Public opinion on budget matters is largely reactive and relatively unformed: Asking voters about the most important problems facing the state generally reveals how few focus on the particulars of the budget, to say nothing of the procedural details of the process. Ask them about priorities, and they use broad impulses on taxing-and-spending heavily associated with party affiliation to fill in the blanks.
So it is all the more surprising, perhaps even a little heartening, to see that the terms of the budget debate appear to have — at least broadly — matched the currents in public opinion as the final, volatile stages of the budget process play out.
One might expect public opinion to shape budget policy, but good reasons exist for expecting only tenuous connections between the budget and what the public thinks about it. While the law and policy produced by the Legislature affect nearly every Texan (and no small number of non-Texans, for that matter), only a fraction of the population actively participates in the legislative process in any way. The process is complex to the point of being arcane, and is only somewhat less opaque to participants than it is to the public.
During the budget negotiations last week, the core debates revolved around how much money would be restored to public education and from what source; whether and how the state would fund water infrastructure needs; and how much tax relief would be granted and to whom. Lurking in the background was the ever-present threat of a revolt by Tea Party acolytes who resist new spending, taxes and fees; drawing from the Rainy Day Fund; or exceeding the constitutional limit on spending growth. Agitation over these concerns also creates incentives, particularly in the House, for self-interested defections by mainline Republicans looking to hedge against primary challenges from the right in 2014.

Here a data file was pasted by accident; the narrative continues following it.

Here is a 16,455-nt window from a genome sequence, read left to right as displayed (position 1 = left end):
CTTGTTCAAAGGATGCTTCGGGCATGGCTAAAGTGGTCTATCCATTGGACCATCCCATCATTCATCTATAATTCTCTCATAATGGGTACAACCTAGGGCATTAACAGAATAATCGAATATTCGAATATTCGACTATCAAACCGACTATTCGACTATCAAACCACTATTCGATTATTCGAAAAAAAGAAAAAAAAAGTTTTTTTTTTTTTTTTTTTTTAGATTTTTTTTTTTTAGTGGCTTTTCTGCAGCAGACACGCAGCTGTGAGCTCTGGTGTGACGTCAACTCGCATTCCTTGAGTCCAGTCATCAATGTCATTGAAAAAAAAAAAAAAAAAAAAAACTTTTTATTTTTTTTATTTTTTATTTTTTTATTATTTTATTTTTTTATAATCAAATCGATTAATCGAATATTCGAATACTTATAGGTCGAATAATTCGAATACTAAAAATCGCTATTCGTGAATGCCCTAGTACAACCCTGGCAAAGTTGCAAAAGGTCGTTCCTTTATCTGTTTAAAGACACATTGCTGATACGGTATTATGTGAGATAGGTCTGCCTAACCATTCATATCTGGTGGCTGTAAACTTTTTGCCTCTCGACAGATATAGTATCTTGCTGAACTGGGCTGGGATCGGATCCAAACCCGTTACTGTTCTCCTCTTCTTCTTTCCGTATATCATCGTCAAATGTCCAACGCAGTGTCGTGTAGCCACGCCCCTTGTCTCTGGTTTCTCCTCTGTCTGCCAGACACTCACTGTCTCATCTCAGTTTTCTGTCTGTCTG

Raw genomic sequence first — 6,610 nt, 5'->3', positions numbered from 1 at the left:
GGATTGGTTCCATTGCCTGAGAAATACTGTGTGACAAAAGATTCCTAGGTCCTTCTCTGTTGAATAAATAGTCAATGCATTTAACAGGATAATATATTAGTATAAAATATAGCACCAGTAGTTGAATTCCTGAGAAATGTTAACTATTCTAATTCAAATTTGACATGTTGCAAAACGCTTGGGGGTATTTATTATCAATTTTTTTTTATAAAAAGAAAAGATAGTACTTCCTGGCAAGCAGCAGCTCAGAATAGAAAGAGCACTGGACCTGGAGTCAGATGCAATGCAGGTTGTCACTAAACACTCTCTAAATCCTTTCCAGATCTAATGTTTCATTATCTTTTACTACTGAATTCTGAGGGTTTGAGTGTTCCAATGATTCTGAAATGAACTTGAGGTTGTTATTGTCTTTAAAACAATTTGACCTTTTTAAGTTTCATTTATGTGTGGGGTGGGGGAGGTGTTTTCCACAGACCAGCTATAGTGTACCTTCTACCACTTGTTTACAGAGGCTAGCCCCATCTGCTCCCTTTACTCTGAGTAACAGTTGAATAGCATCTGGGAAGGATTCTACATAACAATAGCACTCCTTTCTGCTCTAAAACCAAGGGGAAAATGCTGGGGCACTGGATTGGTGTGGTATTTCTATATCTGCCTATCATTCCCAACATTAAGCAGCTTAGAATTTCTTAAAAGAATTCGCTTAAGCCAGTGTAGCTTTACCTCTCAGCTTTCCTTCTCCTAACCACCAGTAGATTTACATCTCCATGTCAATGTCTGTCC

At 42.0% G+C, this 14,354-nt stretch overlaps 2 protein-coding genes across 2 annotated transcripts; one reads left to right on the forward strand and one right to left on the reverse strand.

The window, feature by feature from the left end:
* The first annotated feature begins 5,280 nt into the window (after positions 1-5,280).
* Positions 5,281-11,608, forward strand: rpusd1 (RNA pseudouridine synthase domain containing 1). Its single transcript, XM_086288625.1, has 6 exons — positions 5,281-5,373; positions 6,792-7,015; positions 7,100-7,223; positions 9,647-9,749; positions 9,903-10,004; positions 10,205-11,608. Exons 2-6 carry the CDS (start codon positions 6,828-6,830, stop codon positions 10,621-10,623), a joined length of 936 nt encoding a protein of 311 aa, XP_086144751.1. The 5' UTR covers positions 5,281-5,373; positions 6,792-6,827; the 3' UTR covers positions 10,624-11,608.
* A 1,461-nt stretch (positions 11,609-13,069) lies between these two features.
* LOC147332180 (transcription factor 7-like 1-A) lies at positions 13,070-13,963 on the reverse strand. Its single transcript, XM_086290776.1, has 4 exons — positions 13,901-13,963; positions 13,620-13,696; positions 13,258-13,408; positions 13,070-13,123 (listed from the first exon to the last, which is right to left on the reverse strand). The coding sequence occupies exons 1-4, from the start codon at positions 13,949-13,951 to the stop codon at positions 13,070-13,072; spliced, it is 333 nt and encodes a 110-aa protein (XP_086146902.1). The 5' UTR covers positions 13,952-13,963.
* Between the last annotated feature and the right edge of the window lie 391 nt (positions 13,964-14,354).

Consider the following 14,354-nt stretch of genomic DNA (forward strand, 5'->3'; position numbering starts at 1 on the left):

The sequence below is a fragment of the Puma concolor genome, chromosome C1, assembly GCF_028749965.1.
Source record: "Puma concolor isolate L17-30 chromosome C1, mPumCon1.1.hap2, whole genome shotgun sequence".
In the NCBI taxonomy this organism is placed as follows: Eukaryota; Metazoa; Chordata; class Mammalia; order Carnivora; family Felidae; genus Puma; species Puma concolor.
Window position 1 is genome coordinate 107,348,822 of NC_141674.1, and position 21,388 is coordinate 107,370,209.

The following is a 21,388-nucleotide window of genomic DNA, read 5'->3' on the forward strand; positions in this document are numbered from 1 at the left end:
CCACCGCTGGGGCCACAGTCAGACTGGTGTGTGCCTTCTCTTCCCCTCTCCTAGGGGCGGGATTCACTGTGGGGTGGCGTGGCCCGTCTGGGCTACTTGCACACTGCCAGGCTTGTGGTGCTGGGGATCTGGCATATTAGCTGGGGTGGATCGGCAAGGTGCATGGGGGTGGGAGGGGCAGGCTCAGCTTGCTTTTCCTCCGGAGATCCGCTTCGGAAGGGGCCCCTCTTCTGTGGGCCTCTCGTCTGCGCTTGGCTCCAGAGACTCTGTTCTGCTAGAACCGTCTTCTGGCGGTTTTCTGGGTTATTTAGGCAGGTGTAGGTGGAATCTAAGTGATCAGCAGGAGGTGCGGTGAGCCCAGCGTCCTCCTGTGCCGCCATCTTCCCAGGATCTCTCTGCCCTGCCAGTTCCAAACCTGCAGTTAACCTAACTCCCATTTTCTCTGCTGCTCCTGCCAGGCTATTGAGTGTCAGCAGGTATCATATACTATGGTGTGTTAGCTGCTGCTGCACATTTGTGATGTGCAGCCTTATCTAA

Even though this description of legislative budget infighting sounds as twisted as the court intrigue in Game of Thrones, the budget endgame now playing out in the Texas Legislature broadly reflects the partisan preferences of voters that were revealed in the UT/Texas Tribune Poll conducted in the early days of the current session.
Concerns about state budget cuts and taxes barely dented the “most important problems facing the state” question. Pressed more directly about budget priorities on the agenda going into the session, Texans expressed fairly predictable partisan dispositions. Most Democrats favored restoring the budget cuts imposed on public education during the last session, and most Republicans favored continuing to limit spending and to avoid raising taxes.
The potential for Tea Party resistance to the emerging push to finance a water development fund was also telegraphed in the February poll numbers. Among Tea Party identifiers, only 8 percent called on the Legislature to prioritize funds for infrastructure needs, and only 9 percent wanted to restore funds to public education and human services — more than 10 points below non-Tea Party Republicans. Continuing to limit government with no new spending or taxes was the priority of 62 percent of Tea Partiers.
As of this writing, legislative positioning around the budget, and specifically the impact of water funding on the overall budget, reflected these divisions in public opinion to a striking extent. Becca Aaronson’s Monday table setter on the budget found House Appropriations Chair Jim Pitts, R-Waxahachie, a leader of Republican establishment forces in the House, cheerleading the financing of the water plan via SJR 1’s creation of a $2 billion fund. House Democratic Caucus Chair Yvonne Davis, D-Dallas, was still withholding full support, pending assurances on education spending. Conservatives including Jonathan Stickland, R-Bedford, and David Simpson, R-Longview, expressed concerns about the budget and the potential for “political corruptions” in the water-funding bill, respectively.
The contents of the budget will not be finalized until the process is complete, but it’s a safe bet that in the end, no one will be fully satisfied — a result that accurately reflects the cross currents in public opinion given the tripartisan universe of Texas voters.
Tribune pollster Jim Henson directs the Texas Politics Project and teaches government at the University of Texas at Austin. Joshua Blank is manager of polling and research at the Texas Politics Project.